We teach a broad range of throwing skills including cylinders, bowls, teapots, collaring in, lids and galleries and throwing large. Associated skills include handles, lips, spouts, and making composite forms. Handbuilding classes cover various making techniques including slab building, coiling, modelling and mould making and slip casting.

Each making project includes research and design components and is used to teach surface treatment techniques, including slip decoration, stamps and sprigs, faceting, carving, brushwork and underglaze decoration.

Jug with hand
Manda Kiln Build

Practical lessons are integrated with a program of supporting sessions, such as clay, glaze and kiln technology, that provide students with a real breadth of knowledge and experience to reinforce their creative learning.

Students learn about the design and building of all types of kilns, and participate in building a kiln in the 1st year. They learn kiln maintenance and experience packing and firing their own work in a variety of kilns, including electric, gas, soda and wood kilns.

In glaze technology, students learn about glaze theory and get practical experience testing and developing their own glazes. The course covers a range of temperatures and techniques, including earthenware, stoneware, oxidation, reduction and vapour/wood firing.

Clay theory is covered, together with clay body development and slip development. Students reclaim their own clays, test manufactured clays and spend practical time developing their own clay body for a specific project.

Students are be expected to use and maintain sketchbooks to develop their ideas and illustrate their progress and as a record of their research work. They are expected to immerse themselves in the history of ceramics and design in all areas of practice, from traditional to contemporary, studio to industrial. An international view of ceramics is presented in lectures and through visits to galleries and museums.

The second-year teaches skills necessary for marketing work and the setting up and running of a small business. Students have the opportunity to present and sell their work in the college gallery space as well as visiting pottery shows, trade and craft fairs.

Many potters augment their income by teaching and our students have the opportunity to gain experience of teaching the public evening classes held at the college.

The structure of the course follows a sequence of projects, which combine practical skills with theory, creating an integrated approach to learning. There are assessments at the end of the projects and at the end of the year. The final year assessment is combined with the preparation and presentation of work for an exhibition in the gallery space at the college.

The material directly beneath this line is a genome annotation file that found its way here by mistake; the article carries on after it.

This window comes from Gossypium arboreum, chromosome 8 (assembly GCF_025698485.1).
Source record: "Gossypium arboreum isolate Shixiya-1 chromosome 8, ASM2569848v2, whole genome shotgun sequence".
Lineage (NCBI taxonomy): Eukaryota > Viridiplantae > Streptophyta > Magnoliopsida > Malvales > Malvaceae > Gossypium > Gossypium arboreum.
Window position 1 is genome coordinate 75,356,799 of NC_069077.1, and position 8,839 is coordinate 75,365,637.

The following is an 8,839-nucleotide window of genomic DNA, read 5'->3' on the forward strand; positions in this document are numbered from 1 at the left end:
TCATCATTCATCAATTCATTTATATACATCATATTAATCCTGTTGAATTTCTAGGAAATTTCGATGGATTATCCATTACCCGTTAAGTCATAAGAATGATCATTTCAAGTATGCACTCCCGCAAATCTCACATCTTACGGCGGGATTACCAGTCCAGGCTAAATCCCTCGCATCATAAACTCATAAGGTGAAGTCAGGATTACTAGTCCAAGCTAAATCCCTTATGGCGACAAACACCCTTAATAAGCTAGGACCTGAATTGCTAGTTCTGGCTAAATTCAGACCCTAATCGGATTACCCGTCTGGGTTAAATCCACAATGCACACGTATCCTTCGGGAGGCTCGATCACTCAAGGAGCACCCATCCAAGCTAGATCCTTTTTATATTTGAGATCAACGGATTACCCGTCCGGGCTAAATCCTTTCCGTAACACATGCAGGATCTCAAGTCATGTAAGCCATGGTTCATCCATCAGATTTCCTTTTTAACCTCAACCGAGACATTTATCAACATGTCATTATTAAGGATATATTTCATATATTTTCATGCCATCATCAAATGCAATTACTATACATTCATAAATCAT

Students who complete the course successfully are awarded a Diploma by Clay College.  As a unique course, the Diploma is currently unaccredited but the award will signify that the individual student is able to work to the high standards that Clay College has set.


Costs, funding and bursaries

Course fees for all students will be £9250* per year, due in full prior to the start of each academic year.
It is our belief that the cost of a course at Clay College Stoke should not prevent a talented potter from receiving the best education and we fund-raise throughout the year to provide significant bursaries to a number of students. Bursaries are intended to support eligible students with financial needs and to promote excellence. Opportunities to apply for a bursary are available through the application process and applicants will be required to provide proof of hardship.

What if I am applying from a country outside the UK?

Applications from overseas are very welcome but will need to provide proof of eligibility to study in the UK as part of the application process.

Student wellbeing

To ensure the maintenance of a creative and positive learning environment  and the successful delivery of the course, students are expected to maintain excellent attendance, timekeeping and organisational skills. A respect for other people and the working environment is essential. Students are also expected to observe and adhere to the required policies of the college.


The College is unable to provide accommodation for students  and students will be responsible for organising their own accommodation.  However, Stoke offers a wide range of affordable housing, within a short distance of the studio.

Location of the College and how to get here

Clay College is located at Middleport Pottery in Stoke on Trent, the heart of the Potteries.

The college is in a stand-alone building within Middleport Pottery; The Prince of Wales Studio.

The building has been beautifully restored by the Prince’s Regeneration Trust and is now owned and managed by the UK Historic Building Preservation Trust (UKHBPT).  There is a gallery space, a kitchen area, a breakout space and a library with an amazing collection of books on all aspects of ceramics. The college has on site 2 electric kilns, a number of gas kilns and a soda kiln which the students built in the summer.

Being part of the Middleport pottery site, means that the students are able to immerse themselves in a thriving and diverse ceramics community with both commercial and artisan potteries on the doorstep.